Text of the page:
Across the country, churches are reaching out to the increasing immigrant communities in their midst as ways to share the gospel and grow. Whether it is immigrants from Latin America, Muslims or Hindus from the Middle East or Asia, or refugees from troubled nations, many congregations are seeing a huge need and working to meet it.
Antioch Church, a Southern Baptist congregation specifically organized to spread the gospel to the international community of Louisville, Ky., meets on Sunday nights for barbecue and worship services conducted simultaneously in English, Arabic, Hindi and Swahili. Not only are the services in multiple languages, but, according to the Louisville Courier-Journal, the mostly young, white, American-born congregation also helps their immigrant friends with transportation, job searching and English classes.
"The call for us as a church is not only to share our message and say, 'I hope it works out for you,' but to be family for them ... for the long haul," said Todd Robertson, pastor of Antioch. He and several other families in the church have moved to the southern part of Louisville, where most of the international community is located, in order to serve them better.
According to a 2009 LifeWay Research study, at least 74 evangelical organizations from various denominations have 3,757 people doing missionary work among immigrants. Many provide temporary homes, run coffee houses and provide other services to help serve needs and to witness.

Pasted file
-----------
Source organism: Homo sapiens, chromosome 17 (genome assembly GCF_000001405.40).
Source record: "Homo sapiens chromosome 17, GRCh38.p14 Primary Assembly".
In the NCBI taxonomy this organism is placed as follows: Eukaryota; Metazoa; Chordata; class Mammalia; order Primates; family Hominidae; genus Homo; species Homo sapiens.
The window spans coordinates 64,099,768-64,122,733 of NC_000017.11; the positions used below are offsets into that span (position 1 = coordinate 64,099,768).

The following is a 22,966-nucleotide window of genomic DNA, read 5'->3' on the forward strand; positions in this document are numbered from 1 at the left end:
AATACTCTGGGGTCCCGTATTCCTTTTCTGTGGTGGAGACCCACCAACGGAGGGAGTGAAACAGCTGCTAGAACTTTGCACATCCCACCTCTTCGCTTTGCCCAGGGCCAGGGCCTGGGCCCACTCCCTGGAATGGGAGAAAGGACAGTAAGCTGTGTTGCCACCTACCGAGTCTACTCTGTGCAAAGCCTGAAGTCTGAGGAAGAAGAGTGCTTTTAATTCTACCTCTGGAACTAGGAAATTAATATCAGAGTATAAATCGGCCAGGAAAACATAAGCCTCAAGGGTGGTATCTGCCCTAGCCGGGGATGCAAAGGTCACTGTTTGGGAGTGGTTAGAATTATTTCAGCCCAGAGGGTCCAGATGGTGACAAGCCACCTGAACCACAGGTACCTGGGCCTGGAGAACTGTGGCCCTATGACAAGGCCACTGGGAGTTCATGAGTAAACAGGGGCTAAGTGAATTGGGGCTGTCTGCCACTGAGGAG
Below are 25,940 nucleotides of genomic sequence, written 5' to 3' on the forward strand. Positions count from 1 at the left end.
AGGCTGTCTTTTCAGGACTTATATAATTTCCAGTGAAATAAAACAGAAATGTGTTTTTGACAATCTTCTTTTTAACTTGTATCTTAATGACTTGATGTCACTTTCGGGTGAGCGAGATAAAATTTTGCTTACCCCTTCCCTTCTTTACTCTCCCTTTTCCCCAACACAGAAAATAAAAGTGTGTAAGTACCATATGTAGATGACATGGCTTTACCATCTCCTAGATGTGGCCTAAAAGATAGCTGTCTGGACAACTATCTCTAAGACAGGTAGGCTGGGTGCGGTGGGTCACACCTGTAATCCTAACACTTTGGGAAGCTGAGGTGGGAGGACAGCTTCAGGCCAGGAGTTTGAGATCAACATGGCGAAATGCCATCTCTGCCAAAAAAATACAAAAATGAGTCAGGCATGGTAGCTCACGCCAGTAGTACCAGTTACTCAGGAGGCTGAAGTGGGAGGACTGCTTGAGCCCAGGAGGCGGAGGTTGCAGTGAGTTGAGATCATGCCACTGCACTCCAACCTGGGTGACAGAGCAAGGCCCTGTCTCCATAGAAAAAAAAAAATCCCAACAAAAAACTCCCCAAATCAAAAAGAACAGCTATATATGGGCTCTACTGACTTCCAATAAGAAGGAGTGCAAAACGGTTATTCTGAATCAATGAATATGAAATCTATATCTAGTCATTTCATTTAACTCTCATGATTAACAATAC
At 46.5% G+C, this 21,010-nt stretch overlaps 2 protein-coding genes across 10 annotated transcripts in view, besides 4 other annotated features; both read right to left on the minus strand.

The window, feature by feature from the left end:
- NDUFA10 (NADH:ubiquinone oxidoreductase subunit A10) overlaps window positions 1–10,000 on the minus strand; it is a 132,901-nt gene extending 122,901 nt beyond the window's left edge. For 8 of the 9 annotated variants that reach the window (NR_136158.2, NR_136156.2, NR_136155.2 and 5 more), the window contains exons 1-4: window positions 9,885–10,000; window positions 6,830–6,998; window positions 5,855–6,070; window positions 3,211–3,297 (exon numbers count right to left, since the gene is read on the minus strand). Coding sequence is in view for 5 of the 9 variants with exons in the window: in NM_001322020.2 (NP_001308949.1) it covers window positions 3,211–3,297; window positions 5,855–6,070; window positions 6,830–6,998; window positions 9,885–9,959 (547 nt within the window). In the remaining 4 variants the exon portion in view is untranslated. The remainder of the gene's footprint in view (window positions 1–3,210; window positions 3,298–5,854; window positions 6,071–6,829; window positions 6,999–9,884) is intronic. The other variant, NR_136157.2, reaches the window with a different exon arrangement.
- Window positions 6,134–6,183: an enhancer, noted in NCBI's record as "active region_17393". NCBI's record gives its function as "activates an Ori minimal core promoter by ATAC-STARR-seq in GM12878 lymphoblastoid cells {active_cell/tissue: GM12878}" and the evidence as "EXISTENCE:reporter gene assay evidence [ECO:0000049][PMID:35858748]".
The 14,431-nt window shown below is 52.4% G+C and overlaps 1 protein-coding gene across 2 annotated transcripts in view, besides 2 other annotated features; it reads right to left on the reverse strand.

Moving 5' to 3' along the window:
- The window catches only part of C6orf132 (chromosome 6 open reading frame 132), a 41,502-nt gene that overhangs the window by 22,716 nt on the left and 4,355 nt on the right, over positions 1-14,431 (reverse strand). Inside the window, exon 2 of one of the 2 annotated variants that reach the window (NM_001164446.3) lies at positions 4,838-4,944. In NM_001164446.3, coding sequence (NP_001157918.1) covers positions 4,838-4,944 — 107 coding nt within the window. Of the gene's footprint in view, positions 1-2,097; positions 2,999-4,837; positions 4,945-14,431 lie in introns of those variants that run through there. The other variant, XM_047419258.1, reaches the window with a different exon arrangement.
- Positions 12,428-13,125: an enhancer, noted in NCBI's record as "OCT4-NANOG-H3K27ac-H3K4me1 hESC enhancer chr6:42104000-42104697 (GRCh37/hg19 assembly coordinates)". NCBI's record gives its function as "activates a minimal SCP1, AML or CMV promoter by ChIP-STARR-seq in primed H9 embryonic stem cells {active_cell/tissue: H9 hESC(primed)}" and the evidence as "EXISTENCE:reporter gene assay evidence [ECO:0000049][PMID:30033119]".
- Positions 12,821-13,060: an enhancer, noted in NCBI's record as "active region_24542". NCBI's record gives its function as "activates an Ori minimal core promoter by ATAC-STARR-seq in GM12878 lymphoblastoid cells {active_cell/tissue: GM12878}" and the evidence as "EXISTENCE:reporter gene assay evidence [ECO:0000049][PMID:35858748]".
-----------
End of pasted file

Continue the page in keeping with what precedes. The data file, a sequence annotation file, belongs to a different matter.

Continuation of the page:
The African-American members of New Life in Christ Church in Los Angeles are also reaching out to their immigrant community, composed primarily of Latinos. The small, Pentecostal congregation of about 100 members has started bilingual services as a way to reach its Spanish-speaking neighbors, according to the Associated Press.
Pastor Elwood Carson saw this shift in format as an opportunity and even a necessity as he watched many of his members move away from the church on Compton Avenue to the suburbs and their homes filled in by primarily Mexican immigrants. He also wanted to create a place of unity in an area that has historically had trouble between the African-American and Latino communities.
Since the shift in format two years ago, most members have embraced the change, but many complained.
"They told me they have to deal with this at their jobs and they don't want to deal with it at church," said Carson, who learned to speak Spanish while getting his master’s degree from Fuller Theological Seminary and on trips to Costa Rica. "Some people don't realize how prejudiced they are. So when they're confronted with people from other cultures, they're uncomfortable."
New Life’s “unofficial assistant pastor” and translator, Gary Nava, found the church after being released from prison. Nava was a member of Los Angeles' largest gang, Florencia 13, which vies for turf with the East Coast Crips, an African-American gang. His redemptive story has opened a door for New Life with its Latino neighbors. [courier-journal.com, 5/24/10; washingtonpost.com, 5/14/10]